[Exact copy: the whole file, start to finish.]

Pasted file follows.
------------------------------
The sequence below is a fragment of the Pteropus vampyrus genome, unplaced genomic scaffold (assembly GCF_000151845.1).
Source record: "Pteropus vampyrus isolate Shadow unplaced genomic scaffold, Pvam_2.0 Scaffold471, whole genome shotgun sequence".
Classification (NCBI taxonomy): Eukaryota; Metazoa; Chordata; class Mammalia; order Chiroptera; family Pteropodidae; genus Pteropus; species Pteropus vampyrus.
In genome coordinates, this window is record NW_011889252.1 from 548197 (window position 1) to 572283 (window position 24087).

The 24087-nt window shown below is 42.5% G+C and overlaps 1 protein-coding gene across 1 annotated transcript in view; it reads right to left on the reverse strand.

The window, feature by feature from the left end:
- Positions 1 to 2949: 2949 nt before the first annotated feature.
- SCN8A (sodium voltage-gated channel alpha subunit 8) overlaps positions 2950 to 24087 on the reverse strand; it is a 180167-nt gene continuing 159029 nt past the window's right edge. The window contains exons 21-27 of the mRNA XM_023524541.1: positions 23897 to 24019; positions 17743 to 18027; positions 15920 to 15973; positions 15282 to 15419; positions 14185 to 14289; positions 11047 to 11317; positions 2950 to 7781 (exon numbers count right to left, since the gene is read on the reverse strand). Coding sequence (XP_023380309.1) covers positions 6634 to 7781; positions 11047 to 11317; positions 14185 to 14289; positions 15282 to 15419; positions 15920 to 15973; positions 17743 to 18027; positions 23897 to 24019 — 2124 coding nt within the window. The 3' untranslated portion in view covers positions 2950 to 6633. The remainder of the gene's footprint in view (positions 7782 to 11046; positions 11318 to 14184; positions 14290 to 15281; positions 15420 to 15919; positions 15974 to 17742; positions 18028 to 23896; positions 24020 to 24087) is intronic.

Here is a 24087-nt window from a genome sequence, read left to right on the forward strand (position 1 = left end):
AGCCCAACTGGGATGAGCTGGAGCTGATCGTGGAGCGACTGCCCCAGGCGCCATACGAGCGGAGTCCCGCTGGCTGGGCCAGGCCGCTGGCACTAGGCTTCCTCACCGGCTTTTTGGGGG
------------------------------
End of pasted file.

The sequence below is a fragment of the Pteropus vampyrus genome, unplaced genomic scaffold (assembly GCF_000151845.1).
Source record: "Pteropus vampyrus isolate Shadow unplaced genomic scaffold, Pvam_2.0 Scaffold471, whole genome shotgun sequence".
Classification (NCBI taxonomy): Eukaryota; Metazoa; Chordata; class Mammalia; order Chiroptera; family Pteropodidae; genus Pteropus; species Pteropus vampyrus.
In genome coordinates, this window is record NW_011889252.1 from 548197 (window position 1) to 572283 (window position 24087).

The 24087-nt window shown below is 42.5% G+C and overlaps 1 protein-coding gene across 1 annotated transcript in view; it reads right to left on the reverse strand.

The window, feature by feature from the left end:
- Positions 1 to 2949: 2949 nt before the first annotated feature.
- SCN8A (sodium voltage-gated channel alpha subunit 8) overlaps positions 2950 to 24087 on the reverse strand; it is a 180167-nt gene continuing 159029 nt past the window's right edge. The window contains exons 21-27 of the mRNA XM_023524541.1: positions 23897 to 24019; positions 17743 to 18027; positions 15920 to 15973; positions 15282 to 15419; positions 14185 to 14289; positions 11047 to 11317; positions 2950 to 7781 (exon numbers count right to left, since the gene is read on the reverse strand). Coding sequence (XP_023380309.1) covers positions 6634 to 7781; positions 11047 to 11317; positions 14185 to 14289; positions 15282 to 15419; positions 15920 to 15973; positions 17743 to 18027; positions 23897 to 24019 — 2124 coding nt within the window. The 3' untranslated portion in view covers positions 2950 to 6633. The remainder of the gene's footprint in view (positions 7782 to 11046; positions 11318 to 14184; positions 14290 to 15281; positions 15420 to 15919; positions 15974 to 17742; positions 18028 to 23896; positions 24020 to 24087) is intronic.

Here is a 24087-nt window from a genome sequence, read left to right on the forward strand (position 1 = left end):
AGCCCAACTGGGATGAGCTGGAGCTGATCGTGGAGCGACTGCCCCAGGCGCCATACGAGCGGAGTCCCGCTGGCTGGGCCAGGCCGCTGGCACTAGGCTTCCTCACCGGCTTTTTGGGGG